US10329838B2 - Smart window control device responsive to beam and diffuse solar radiation - Google Patents

Smart window control device responsive to beam and diffuse solar radiation Download PDF

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US10329838B2
US10329838B2 US16/015,843 US201816015843A US10329838B2 US 10329838 B2 US10329838 B2 US 10329838B2 US 201816015843 A US201816015843 A US 201816015843A US 10329838 B2 US10329838 B2 US 10329838B2
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building
windows
control strategy
energy
lighting
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US20180298689A1 (en
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Mohammed Abdul FASI
Ismail Mohammad Budaiwi
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King Fahd University of Petroleum and Minerals
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King Fahd University of Petroleum and Minerals
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    • EFIXED CONSTRUCTIONS
    • E06DOORS, WINDOWS, SHUTTERS, OR ROLLER BLINDS IN GENERAL; LADDERS
    • E06BFIXED OR MOVABLE CLOSURES FOR OPENINGS IN BUILDINGS, VEHICLES, FENCES OR LIKE ENCLOSURES IN GENERAL, e.g. DOORS, WINDOWS, BLINDS, GATES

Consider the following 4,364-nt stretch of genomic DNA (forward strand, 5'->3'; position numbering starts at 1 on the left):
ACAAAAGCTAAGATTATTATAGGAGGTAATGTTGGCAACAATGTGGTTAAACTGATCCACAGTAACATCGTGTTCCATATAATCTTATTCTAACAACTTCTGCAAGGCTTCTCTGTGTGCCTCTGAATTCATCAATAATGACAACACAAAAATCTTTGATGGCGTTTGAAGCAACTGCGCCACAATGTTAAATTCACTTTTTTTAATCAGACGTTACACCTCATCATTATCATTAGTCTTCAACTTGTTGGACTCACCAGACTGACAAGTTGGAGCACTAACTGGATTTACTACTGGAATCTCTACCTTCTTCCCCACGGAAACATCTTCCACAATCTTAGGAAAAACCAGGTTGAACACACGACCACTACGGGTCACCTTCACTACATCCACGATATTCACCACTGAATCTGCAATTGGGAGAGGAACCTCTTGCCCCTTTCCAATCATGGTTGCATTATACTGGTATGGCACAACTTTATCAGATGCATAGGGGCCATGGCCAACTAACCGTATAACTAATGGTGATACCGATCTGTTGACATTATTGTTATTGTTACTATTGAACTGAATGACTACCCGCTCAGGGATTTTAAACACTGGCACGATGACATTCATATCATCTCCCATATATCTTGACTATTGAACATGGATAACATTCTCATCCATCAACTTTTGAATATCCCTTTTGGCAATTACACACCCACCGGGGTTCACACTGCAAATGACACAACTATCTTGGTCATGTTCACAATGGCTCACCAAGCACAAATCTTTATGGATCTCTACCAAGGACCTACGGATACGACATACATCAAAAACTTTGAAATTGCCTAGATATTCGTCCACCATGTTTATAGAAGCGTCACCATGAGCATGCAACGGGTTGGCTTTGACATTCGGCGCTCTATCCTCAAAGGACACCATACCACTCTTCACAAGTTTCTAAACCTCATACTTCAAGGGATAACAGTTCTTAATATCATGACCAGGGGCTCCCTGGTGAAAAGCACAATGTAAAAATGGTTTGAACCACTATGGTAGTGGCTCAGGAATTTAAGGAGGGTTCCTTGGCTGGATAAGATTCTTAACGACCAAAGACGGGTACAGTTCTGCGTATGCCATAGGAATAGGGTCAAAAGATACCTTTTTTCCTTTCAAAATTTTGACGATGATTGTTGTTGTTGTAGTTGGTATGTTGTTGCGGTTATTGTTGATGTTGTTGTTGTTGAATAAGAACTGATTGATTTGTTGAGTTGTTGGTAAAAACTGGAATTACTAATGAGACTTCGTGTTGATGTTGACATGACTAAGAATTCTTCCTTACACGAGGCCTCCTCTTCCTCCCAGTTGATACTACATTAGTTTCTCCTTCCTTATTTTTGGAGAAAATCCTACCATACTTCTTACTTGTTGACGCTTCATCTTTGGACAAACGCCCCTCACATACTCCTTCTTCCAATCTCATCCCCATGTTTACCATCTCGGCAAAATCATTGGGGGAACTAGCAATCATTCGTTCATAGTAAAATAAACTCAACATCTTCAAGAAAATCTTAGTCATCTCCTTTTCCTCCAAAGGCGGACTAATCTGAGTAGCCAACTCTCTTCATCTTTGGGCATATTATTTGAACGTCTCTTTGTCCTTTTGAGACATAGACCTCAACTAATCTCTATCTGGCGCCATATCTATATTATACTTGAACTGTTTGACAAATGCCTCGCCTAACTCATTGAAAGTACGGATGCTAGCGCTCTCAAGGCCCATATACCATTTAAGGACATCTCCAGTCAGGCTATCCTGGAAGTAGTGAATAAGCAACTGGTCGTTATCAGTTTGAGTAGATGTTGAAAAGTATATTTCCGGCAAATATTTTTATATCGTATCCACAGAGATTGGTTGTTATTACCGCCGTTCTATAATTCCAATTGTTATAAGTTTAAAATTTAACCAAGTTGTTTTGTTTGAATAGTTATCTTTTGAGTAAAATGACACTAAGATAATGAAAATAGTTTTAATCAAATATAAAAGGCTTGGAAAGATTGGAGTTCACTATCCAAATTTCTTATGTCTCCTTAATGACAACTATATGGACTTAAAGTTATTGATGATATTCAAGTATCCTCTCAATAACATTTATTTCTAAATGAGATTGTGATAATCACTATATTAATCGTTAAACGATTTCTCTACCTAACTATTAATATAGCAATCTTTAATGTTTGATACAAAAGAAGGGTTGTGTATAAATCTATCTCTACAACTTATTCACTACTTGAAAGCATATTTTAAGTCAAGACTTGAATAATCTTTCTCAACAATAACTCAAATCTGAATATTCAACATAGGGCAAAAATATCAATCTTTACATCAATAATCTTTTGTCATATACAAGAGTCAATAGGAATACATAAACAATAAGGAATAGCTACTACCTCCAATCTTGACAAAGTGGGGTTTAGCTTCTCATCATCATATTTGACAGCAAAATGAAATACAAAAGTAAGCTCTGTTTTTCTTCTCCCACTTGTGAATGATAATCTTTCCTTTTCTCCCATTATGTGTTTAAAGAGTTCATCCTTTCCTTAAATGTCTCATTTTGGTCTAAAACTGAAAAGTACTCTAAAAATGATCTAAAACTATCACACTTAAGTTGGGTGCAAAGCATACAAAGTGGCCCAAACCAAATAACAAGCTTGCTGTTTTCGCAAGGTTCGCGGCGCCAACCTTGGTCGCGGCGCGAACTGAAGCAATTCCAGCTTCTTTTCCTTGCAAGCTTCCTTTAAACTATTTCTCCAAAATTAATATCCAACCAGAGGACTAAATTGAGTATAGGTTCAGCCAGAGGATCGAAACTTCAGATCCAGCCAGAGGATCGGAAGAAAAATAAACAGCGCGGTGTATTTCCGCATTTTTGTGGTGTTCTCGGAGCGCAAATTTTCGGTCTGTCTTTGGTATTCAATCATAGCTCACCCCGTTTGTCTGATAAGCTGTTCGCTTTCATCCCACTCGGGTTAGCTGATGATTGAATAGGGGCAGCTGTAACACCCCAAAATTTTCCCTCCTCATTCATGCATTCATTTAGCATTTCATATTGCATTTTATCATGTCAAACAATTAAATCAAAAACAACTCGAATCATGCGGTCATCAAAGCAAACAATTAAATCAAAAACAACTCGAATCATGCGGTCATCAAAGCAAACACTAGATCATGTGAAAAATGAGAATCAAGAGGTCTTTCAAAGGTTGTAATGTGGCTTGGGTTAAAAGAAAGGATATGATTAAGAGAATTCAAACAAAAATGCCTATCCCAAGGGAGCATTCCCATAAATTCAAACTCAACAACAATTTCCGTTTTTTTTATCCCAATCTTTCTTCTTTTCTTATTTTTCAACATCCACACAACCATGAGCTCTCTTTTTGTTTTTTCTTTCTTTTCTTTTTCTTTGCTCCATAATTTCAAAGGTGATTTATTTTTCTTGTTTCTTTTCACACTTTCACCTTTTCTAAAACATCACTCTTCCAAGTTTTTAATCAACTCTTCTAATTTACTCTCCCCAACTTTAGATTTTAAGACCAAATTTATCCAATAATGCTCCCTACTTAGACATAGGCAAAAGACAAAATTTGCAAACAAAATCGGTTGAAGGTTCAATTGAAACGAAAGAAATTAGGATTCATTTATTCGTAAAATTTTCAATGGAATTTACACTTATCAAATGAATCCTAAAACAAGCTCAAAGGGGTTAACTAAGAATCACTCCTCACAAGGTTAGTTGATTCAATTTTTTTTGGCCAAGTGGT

• E06B9/00Screening or protective devices for wall or similar openings, with or without operating or securing mechanisms; Closures of similar construction
    • E06B9/56Operating, guiding or securing devices or arrangements for roll-type closures; Spring drums; Tape drums; Counterweighting arrangements therefor
    • E06B9/68Operating devices or mechanisms, e.g. with electric drive
    • EFIXED CONSTRUCTIONS
    • E05LOCKS; KEYS; WINDOW OR DOOR FITTINGS; SAFES
    • E05FDEVICES FOR MOVING WINGS INTO OPEN OR CLOSED POSITION; CHECKS FOR WINGS; WING FITTINGS NOT OTHERWISE PROVIDED FOR, CONCERNED WITH THE FUNCTIONING OF THE WING
    • E05F15/00Power-operated mechanisms for wings
    • E05F15/70Power-operated mechanisms for wings with automatic actuation
    • EFIXED CONSTRUCTIONS
    • E05LOCKS; KEYS; WINDOW OR DOOR FITTINGS; SAFES
    • E05FDEVICES FOR MOVING WINGS INTO OPEN OR CLOSED POSITION; CHECKS FOR WINGS; WING FITTINGS NOT OTHERWISE PROVIDED FOR, CONCERNED WITH THE FUNCTIONING OF THE WING
    • E05F15/00Power-operated mechanisms for wings
    • E05F15/70Power-operated mechanisms for wings with automatic actuation
    • E05F15/71Power-operated mechanisms for wings with automatic actuation responsive to temperature changes, rain, wind or noise
    • EFIXED CONSTRUCTIONS
    • E05LOCKS; KEYS; WINDOW OR DOOR FITTINGS; SAFES
    • E05FDEVICES FOR MOVING WINGS INTO OPEN OR CLOSED POSITION; CHECKS FOR WINGS; WING FITTINGS NOT OTHERWISE PROVIDED FOR, CONCERNED WITH THE FUNCTIONING OF THE WING
    • E05F15/00Power-operated mechanisms for wings
    • E05F15/70Power-operated mechanisms for wings with automatic actuation
    • E05F15/73Power-operated mechanisms for wings with automatic actuation responsive to movement or presence of persons or objects